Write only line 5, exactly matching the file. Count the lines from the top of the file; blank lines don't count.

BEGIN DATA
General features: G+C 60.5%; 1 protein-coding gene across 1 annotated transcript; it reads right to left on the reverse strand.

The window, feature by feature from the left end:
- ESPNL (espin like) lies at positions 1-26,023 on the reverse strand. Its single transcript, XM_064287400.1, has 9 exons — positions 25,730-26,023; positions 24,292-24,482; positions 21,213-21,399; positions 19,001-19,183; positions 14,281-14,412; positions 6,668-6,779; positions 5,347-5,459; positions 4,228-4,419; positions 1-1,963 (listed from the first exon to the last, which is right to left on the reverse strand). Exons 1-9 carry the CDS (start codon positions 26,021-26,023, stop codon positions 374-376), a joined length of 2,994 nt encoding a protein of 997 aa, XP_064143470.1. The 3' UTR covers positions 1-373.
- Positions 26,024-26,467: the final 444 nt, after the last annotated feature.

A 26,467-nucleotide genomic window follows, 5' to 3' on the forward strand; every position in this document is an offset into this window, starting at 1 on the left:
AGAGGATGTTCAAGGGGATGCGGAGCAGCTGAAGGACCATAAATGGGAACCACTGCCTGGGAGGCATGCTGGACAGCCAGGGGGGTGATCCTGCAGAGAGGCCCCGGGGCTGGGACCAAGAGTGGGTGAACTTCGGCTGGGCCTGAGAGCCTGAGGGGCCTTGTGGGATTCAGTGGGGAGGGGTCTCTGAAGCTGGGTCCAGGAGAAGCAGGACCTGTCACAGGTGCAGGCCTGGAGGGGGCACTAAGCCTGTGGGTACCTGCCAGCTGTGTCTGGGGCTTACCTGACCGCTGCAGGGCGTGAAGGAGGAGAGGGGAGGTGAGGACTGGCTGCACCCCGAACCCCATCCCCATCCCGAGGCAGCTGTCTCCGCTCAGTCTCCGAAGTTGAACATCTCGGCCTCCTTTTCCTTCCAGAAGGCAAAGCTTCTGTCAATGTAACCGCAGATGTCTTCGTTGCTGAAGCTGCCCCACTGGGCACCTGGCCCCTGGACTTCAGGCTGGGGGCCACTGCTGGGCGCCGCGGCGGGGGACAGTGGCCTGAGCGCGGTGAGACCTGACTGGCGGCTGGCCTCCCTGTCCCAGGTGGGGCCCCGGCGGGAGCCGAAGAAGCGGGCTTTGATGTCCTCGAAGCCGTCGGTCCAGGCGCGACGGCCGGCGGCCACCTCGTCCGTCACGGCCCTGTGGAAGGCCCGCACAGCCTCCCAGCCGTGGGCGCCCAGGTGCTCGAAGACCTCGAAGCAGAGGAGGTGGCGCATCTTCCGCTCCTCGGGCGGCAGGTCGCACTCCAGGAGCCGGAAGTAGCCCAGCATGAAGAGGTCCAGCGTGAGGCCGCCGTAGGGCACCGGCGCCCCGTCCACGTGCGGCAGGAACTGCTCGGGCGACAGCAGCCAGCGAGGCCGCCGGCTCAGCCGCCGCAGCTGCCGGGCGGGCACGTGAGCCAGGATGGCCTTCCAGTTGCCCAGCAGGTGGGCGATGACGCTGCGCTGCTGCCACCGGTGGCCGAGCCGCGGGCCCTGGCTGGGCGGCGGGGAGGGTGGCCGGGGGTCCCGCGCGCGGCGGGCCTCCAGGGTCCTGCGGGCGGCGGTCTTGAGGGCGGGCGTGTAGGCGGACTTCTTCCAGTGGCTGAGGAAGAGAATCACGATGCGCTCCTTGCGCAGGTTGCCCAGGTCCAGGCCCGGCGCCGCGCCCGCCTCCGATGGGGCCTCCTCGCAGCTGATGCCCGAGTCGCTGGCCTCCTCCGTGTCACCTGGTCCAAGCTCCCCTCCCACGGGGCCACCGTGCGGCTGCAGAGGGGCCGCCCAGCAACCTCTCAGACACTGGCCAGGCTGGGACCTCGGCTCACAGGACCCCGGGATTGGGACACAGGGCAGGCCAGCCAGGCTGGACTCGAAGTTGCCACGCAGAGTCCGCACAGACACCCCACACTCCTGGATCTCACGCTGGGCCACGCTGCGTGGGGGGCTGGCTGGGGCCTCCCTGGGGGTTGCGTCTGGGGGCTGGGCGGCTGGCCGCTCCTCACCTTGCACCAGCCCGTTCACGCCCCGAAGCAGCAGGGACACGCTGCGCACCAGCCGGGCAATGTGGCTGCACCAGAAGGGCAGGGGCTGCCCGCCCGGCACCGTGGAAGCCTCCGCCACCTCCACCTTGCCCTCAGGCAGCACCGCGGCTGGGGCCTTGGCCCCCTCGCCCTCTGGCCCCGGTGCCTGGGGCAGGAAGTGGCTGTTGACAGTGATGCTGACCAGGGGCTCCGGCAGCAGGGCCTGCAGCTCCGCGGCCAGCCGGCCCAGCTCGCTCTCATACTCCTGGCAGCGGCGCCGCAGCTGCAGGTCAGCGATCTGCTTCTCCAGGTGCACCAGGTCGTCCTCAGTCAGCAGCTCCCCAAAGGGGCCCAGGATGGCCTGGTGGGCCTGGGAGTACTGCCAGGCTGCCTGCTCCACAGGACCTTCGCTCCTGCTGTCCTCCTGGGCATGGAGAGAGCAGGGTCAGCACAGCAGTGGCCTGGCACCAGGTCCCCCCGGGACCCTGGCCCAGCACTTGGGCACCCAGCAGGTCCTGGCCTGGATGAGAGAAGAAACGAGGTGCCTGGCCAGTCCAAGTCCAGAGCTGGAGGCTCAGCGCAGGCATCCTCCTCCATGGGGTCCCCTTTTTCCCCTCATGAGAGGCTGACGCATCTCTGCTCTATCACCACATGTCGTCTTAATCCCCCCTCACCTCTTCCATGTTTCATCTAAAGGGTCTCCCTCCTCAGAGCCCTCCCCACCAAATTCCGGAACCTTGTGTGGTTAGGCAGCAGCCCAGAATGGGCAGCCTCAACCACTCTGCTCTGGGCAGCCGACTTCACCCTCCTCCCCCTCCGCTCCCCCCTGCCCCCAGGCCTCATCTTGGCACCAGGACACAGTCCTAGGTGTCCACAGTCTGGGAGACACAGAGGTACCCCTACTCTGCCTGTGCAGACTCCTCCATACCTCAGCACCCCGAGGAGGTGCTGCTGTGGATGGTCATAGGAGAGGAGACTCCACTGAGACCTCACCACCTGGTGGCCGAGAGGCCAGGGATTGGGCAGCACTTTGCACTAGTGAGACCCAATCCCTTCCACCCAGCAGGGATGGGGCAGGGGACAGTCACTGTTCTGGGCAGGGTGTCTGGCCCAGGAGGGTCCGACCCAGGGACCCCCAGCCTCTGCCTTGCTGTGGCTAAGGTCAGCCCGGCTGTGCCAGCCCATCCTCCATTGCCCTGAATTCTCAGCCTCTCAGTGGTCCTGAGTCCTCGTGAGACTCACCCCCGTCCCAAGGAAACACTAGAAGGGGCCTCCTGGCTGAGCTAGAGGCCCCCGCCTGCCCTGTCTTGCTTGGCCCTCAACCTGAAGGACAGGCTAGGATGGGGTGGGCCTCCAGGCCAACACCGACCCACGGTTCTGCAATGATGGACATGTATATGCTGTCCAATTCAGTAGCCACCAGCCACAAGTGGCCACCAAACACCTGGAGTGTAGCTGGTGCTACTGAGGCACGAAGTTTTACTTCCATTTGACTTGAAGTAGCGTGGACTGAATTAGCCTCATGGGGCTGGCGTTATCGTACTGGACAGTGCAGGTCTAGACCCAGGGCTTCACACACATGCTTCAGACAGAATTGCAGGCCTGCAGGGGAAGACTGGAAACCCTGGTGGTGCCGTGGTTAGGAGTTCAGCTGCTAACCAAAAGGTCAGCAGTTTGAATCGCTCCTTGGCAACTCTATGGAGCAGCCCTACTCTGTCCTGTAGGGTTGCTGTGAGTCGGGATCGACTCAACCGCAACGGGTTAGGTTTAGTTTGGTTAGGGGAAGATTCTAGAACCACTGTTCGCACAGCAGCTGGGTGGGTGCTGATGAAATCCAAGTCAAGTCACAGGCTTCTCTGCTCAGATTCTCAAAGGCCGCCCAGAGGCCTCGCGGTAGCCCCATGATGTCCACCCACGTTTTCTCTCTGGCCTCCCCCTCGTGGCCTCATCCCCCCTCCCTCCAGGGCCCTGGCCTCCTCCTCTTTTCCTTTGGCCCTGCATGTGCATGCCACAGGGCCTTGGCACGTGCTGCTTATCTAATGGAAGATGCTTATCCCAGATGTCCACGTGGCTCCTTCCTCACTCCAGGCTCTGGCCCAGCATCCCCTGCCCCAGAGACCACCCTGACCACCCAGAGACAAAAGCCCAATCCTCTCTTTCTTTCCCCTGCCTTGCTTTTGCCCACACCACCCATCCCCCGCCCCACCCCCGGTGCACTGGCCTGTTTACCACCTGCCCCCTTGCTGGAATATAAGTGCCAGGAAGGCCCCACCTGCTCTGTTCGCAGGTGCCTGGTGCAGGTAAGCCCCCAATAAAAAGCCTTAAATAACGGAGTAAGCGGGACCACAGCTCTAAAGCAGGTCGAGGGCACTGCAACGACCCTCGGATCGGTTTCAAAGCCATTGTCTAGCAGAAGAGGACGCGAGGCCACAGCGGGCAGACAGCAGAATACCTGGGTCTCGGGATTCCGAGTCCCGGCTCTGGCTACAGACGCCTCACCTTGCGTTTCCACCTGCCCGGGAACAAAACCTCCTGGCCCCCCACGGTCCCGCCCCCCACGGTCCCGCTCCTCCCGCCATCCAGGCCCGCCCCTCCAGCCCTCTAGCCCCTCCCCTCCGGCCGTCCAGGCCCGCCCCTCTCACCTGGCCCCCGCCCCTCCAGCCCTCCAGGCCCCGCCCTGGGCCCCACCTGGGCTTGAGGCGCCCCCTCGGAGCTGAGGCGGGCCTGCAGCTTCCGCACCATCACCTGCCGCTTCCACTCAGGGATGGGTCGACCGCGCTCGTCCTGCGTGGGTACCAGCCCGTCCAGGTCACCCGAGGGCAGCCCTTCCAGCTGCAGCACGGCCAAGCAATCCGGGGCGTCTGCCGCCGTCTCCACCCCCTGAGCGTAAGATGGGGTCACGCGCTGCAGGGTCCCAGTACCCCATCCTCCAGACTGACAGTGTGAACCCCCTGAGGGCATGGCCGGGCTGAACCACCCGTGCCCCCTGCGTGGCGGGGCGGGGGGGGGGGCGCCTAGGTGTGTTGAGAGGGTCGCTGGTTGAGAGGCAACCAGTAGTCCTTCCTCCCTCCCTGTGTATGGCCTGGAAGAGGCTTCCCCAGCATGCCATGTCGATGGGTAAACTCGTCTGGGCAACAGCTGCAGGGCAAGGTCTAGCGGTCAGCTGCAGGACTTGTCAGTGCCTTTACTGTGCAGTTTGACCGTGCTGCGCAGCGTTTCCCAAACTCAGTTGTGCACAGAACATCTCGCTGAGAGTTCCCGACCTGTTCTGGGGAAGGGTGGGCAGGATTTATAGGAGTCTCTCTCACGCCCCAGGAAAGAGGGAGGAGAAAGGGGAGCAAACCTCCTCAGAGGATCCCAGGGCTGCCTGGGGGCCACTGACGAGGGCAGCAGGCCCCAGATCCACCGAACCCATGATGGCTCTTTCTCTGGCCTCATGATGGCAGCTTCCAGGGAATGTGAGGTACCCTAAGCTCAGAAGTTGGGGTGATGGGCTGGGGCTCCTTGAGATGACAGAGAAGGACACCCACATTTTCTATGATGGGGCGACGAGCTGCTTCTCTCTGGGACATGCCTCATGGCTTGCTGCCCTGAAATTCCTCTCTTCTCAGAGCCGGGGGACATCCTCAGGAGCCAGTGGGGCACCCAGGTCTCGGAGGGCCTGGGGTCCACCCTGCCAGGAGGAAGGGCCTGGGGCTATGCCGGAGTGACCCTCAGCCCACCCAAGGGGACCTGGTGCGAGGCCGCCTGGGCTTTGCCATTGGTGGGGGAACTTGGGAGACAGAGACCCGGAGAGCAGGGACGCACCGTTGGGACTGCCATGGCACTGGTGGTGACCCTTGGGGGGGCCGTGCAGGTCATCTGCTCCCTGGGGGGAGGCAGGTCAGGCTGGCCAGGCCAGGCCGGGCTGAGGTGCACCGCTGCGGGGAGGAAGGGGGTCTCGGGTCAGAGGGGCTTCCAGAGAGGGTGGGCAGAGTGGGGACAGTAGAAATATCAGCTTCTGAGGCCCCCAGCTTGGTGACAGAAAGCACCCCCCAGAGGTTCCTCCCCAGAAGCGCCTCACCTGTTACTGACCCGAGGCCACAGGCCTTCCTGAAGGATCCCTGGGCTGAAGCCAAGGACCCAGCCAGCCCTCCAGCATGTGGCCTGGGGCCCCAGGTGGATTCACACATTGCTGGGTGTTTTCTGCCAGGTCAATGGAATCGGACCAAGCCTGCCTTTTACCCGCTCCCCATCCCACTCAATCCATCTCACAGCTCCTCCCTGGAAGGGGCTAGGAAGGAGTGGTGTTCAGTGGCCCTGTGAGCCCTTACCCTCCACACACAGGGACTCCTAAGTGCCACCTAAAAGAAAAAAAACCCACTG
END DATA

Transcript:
A 26,467-nucleotide genomic window follows, 5' to 3' on the forward strand; every position in this document is an offset into this window, starting at 1 on the left: